For the intellectual edification of the congregation, the apostle Paul has revelation that the assembly is “that the church may receive edification” (1 Cor 14:6). The assembly is to “be done decent and orderly” (1 Cor 14:40). Congregations gathered to worship, to encourage one another, and for edification in knowledge. In assembly and all times, Christians are to worship in spirit and truth (John 4:24), and are commanded not to worship in vain by the traditions of men (Matt 15:1–11; Col 2:20–23). In the Bible, congregations gathered into the assembly to partake of the Lord’s Supper, a meal established by Jesus, and these Christians were to pray, sing, learn from teaching, and give to the collection (1 Cor. 11:20–34; 14:15, 26; 16:1–2). Because Jesus built His church, the organization of the assembly is perfect and complete established by Christ Himself. Others have altered and modified these activities of the assembly adding to them and taking them away from the house that Jesus built. Jesus revealed about the Lord’s Supper, “I will no longer drink of the fruit of the vine until that day when I drink it new in the kingdom of God” (Mark 14:25). What right does a person have to change “the fruit of the vine” in the Lord’s Supper into anything else? Did not Christ correctly set the Lord’s Supper the first time? What right does any person have to change the praise of “the fruit of the lips” into lifeless instruments (1 Cor 14:7; Heb 13:15)? Christians must keep the simplicity and purity of what Christ made perfect.

The First Day of the Week

The Scriptures also teach that the assembly was on the first day of the week, which is the day that Jesus raised from the dead, met with His disciples, sent His Spirit, and the church was established. The apostle John refers to the day of Jesus gathering with churches as the Lord’s Day (Luke 24; Acts 20:7; Rev 1:10). Church of ChristActs 20:7 states, “Now on the first day of the week, when the disciples had assembled to break bread, Paul, ready to depart the next day, spoke to them and continued his message until midnight.” This passage establishes the example of the early church and the apostles to meet on this day for the Lord’s Supper. This breaking of bread is the Lord’s Supper (1 Cor 10:16). Paul also instructed that the first day of the week is also the day for which the churches among the nations stored up into the church’s collection (1 Cor 16:1–2). For when two or three are gathered in Jesus’s name, He is in the midst of them (Matt 18:20). For this reason, the congregations gathered as a whole congregation on this day every week (Heb 10:24–25).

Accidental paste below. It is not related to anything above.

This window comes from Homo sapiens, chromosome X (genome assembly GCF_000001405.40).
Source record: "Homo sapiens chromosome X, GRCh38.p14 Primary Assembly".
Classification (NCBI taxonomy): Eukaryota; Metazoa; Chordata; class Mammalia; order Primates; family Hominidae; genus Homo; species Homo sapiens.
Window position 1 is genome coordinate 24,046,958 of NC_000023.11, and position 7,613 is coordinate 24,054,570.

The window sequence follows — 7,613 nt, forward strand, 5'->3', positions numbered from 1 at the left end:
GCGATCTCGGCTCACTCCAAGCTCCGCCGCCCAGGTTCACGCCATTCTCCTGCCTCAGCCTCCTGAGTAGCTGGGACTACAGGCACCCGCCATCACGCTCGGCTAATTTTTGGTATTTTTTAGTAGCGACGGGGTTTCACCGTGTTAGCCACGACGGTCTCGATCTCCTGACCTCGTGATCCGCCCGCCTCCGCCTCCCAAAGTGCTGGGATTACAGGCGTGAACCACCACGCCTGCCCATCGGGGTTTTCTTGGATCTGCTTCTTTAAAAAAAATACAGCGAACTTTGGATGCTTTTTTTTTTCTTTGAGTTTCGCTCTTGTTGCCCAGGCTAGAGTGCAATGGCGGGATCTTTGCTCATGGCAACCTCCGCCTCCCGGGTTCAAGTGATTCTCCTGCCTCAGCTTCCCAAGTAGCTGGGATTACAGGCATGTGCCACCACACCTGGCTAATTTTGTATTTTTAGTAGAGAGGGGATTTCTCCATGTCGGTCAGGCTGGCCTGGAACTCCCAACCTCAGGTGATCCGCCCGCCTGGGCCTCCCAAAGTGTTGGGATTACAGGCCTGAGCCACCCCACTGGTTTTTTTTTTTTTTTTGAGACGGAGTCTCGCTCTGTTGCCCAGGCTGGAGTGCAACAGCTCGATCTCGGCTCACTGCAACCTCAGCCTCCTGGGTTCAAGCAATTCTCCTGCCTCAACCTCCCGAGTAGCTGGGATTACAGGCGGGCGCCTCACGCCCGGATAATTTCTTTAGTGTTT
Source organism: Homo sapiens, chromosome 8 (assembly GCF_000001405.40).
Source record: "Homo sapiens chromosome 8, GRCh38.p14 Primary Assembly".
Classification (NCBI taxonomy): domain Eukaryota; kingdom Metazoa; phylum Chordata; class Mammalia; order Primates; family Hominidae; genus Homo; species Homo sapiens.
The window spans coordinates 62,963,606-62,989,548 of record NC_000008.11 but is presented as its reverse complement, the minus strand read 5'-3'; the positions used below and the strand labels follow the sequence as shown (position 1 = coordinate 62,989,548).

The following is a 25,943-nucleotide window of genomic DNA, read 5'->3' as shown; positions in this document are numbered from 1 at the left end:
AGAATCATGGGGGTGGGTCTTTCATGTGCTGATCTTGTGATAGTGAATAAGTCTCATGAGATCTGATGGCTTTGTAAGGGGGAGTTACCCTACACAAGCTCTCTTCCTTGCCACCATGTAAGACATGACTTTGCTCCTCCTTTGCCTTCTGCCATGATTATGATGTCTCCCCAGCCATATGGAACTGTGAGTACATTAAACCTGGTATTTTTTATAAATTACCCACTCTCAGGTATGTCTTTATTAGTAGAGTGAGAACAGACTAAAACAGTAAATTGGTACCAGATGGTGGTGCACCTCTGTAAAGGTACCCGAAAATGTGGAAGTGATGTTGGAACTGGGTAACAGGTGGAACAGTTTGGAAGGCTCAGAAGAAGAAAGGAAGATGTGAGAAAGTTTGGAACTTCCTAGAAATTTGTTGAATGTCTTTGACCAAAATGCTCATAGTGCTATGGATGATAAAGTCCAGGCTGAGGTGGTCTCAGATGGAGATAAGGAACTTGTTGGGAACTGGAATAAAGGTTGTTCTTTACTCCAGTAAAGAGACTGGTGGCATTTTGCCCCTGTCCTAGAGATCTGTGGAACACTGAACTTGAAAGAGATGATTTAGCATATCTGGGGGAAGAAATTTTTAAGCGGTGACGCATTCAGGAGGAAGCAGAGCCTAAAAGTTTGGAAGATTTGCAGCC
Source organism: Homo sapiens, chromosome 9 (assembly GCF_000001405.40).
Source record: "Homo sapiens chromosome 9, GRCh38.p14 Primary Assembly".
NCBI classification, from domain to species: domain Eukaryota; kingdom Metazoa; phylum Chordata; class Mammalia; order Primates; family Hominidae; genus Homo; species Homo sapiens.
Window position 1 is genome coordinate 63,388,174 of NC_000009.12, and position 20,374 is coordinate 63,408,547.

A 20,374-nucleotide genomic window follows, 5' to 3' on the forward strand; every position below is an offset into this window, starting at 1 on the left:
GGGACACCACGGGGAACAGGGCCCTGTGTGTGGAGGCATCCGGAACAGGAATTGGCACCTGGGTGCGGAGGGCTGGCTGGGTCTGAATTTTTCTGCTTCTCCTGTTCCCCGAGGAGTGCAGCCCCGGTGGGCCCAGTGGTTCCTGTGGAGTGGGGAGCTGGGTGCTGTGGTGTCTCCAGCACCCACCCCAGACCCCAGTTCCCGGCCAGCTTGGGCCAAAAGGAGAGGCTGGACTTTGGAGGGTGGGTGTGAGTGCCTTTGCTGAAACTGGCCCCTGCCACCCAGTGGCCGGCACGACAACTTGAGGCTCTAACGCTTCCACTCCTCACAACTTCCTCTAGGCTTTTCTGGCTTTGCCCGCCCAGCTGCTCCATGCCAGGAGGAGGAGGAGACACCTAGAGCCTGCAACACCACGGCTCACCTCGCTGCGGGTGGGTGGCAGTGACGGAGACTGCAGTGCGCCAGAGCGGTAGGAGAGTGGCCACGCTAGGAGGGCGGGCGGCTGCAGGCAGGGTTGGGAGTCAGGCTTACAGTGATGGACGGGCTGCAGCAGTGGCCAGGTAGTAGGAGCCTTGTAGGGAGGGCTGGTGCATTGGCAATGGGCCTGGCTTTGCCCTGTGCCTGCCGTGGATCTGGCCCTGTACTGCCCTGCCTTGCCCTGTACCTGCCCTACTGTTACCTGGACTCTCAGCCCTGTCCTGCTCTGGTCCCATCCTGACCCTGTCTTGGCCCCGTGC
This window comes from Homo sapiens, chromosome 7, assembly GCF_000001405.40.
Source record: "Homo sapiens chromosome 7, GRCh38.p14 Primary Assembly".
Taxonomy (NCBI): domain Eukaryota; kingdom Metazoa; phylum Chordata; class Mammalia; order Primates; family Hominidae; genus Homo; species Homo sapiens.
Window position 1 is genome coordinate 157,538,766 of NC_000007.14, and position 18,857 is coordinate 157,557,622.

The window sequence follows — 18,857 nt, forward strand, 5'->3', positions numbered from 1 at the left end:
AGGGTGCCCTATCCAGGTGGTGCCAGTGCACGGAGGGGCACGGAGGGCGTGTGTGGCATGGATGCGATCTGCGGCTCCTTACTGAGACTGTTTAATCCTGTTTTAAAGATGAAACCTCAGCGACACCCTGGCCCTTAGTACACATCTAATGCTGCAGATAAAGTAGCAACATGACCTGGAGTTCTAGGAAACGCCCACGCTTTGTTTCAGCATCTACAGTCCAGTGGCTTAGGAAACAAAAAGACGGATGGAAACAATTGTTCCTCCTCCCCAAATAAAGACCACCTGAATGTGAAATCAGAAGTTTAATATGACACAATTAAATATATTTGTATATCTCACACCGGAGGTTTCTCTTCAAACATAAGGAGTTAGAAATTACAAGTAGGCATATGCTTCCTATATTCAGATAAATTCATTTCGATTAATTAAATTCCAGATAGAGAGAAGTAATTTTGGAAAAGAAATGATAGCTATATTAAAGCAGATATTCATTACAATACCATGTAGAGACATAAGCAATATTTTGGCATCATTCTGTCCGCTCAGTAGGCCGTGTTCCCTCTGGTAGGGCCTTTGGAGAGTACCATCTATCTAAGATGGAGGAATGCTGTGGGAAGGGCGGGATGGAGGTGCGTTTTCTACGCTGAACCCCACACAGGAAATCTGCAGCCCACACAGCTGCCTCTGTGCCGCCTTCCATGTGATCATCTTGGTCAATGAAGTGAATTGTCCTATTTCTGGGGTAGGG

Joining the Church

These are some essential characteristics of the house of God, and much which is lost among Christianity today. This Christian writes this with concern in his heart to encourage everyone to turn to Christ and the church that He built. Many souls do not even know how to enter the house of God. When Christ established the church, God saved and added to the church those who submitted to baptism (Acts 2:41, 47). Few know that there is only one baptism (Eph 4:4). This one baptism was done in Jesus’s name. For this one baptism was started being commanded by Christ. Jesus instructed His apostles, “Go therefore and make disciples of all the nations, baptizing them in the name of the Father and of the Son and of the Holy Spirit” (Matt 28:19). When submit to baptism, they enter into the church (1 Cor 12:13; Col 1:24). Jesus taught that “He who believes and is baptized will be saved; but he who does not believe will be condemned” (Mark 16:16). Before baptism, one must believe and confess faith in Jesus’s resurrection and that He is the Lord (Rom 10:9–10), and they must repent from their wicked deeds (Acts 2:38). After this, the believer must humble oneself to baptism, which is the moment of salvation when God forgives and washes away sins (Acts 22:16). The apostle Peter warned, “For the time has come for judgment to begin at the house of God; and if it begins with us first, what will be the end of those who do not obey the gospel of God?” (1 Pet 4:17).